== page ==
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Change Could Help Many Homebuyers: Special Real Estate Report

Change Could Help Many Homebuyers: Special Real Estate Report
McLean Mortgage

Change Could Help Many Homebuyers

Homebuyers May Get Better Scores

What could be a boom for some homebuyers — their credit scores will get a surprise boost — might prove worrisome for lenders, landlords and others who depend on credit reports to evaluate their potential customers. In a little-known policy shift, starting July 1 the three national credit bureaus — Equifax, Experian and TransUnion — plan to stop collecting and reporting substantial amounts of civil judgment and tax lien information on public records affecting millions of American consumers.

Both types of information have negative impacts on credit scores and remain in credit files for extended periods. Tax liens are levied against properties when the owner is delinquent on payment of taxes. Civil judgments are ordered by courts in legal disputes, typically involving monetary damages — debts owed by the losing party. With the elimination of this information from vast numbers of consumer credit files, some lenders are concerned that when they order credit reports to evaluate an applicant, they may no longer get the full picture of the risk of nonpayment posed by the consumer.

David H. Stevens, president and CEO of the Mortgage Bankers Association, said that if tax lien and civil judgment data is suppressed from credit reports, “it’s unclear whether creditors will be able to make informed decisions” about loan applicants. Stevens said that blocking this information will raise some applicants’ credit scores artificially, creating “false positives” that make individuals appear lower risk than they are. A study by credit scoring developer VantageScore Solutions, which was created by the three credit bureaus, estimated that 8 percent of consumers would see an average score increase of 10 points on its most widely used scoring model if all civil judgments and tax liens were removed from credit reports. Stevens said 8 percent and 10 points may sound small, but in the residential loan business they equate to significant numbers of applicants.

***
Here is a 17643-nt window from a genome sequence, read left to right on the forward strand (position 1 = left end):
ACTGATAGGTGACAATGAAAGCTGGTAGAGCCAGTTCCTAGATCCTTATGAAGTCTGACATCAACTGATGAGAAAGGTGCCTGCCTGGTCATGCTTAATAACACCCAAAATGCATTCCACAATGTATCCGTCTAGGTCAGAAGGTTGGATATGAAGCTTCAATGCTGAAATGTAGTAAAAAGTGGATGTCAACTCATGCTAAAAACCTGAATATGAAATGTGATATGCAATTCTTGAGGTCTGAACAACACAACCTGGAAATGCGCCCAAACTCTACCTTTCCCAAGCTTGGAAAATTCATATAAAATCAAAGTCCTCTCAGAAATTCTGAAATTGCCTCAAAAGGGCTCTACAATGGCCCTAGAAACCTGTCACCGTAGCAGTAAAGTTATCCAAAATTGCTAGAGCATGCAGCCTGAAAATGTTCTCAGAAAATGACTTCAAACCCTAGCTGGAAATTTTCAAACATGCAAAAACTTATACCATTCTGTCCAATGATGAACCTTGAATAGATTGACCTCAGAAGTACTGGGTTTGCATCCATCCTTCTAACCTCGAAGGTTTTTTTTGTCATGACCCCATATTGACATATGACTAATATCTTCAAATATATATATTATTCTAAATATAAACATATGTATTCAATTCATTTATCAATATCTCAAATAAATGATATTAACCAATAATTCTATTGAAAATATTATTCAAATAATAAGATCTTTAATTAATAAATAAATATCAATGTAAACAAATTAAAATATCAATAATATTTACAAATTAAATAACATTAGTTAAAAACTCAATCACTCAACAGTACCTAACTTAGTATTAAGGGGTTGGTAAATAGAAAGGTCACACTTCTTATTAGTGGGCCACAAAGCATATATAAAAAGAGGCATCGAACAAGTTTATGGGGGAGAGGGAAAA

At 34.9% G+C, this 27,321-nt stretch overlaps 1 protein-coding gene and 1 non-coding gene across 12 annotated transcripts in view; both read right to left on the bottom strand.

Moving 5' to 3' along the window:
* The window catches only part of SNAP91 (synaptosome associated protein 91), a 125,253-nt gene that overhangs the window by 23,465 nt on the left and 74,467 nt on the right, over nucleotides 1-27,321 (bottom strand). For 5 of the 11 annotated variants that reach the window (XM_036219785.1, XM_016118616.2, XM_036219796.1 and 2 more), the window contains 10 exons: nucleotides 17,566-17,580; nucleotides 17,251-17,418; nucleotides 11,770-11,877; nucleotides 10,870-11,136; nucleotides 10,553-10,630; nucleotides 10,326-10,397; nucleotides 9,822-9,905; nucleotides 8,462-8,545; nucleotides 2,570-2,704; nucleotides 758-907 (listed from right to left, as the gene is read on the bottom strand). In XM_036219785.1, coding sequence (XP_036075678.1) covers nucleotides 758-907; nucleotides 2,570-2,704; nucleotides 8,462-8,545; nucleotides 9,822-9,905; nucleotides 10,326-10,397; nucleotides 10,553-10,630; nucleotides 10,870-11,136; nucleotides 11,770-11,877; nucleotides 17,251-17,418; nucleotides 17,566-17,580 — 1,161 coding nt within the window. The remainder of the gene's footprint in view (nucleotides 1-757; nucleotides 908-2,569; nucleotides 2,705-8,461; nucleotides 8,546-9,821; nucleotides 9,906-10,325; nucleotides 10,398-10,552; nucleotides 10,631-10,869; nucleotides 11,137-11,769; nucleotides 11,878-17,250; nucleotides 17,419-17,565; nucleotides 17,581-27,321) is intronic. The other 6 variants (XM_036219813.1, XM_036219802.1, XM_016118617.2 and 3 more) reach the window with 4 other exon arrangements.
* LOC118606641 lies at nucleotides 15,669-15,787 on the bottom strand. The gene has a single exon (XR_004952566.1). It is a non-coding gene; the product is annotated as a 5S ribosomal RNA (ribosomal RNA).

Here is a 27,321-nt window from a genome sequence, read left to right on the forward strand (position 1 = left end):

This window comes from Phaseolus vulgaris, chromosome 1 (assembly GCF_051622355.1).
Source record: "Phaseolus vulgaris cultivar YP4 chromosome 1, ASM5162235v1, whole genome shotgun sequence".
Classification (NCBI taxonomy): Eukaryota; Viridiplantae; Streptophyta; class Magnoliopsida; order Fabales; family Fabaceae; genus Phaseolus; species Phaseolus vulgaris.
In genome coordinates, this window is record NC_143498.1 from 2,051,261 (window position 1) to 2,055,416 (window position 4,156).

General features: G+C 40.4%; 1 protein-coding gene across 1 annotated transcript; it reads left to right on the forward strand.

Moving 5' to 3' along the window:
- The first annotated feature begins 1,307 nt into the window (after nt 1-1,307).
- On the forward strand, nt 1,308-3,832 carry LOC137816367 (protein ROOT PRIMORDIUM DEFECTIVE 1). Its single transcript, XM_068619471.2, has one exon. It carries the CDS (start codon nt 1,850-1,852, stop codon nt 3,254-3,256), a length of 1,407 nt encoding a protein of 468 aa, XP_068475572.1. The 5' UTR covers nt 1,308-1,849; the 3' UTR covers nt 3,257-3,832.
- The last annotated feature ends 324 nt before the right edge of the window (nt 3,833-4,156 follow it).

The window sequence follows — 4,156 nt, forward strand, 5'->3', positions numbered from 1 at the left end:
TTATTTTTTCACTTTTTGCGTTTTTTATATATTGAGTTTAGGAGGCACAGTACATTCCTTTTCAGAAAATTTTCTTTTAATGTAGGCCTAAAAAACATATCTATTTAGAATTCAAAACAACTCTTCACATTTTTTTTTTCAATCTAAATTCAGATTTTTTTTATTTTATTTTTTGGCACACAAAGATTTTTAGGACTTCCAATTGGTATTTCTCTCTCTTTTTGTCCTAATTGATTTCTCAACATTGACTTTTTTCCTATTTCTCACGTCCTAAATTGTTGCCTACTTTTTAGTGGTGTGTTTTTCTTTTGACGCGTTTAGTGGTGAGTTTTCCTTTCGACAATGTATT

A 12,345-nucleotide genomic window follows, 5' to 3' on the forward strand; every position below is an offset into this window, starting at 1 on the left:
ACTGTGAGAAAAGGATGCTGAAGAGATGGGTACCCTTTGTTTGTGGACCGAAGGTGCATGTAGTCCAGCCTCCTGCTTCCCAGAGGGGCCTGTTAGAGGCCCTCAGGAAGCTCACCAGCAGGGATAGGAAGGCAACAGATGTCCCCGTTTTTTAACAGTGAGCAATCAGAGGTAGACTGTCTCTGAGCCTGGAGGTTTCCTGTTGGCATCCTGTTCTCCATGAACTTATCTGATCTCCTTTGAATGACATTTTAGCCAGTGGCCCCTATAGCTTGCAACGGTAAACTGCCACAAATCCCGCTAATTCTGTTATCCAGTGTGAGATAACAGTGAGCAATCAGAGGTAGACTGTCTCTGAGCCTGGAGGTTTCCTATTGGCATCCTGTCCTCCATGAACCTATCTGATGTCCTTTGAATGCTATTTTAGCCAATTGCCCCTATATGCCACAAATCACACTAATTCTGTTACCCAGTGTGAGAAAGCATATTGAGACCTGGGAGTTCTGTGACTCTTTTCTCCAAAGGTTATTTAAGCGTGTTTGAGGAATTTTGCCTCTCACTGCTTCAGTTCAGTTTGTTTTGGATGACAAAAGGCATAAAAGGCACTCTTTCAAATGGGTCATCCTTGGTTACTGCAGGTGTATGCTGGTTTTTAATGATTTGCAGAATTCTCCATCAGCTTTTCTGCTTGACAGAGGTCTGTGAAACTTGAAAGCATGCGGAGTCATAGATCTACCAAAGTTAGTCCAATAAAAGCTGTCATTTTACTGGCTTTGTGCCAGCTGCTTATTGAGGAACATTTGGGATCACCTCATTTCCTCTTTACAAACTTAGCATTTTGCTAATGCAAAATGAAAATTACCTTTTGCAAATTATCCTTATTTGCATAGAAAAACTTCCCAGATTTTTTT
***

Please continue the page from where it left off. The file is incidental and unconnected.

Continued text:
Source: Ken Harney, The Chicago Tribune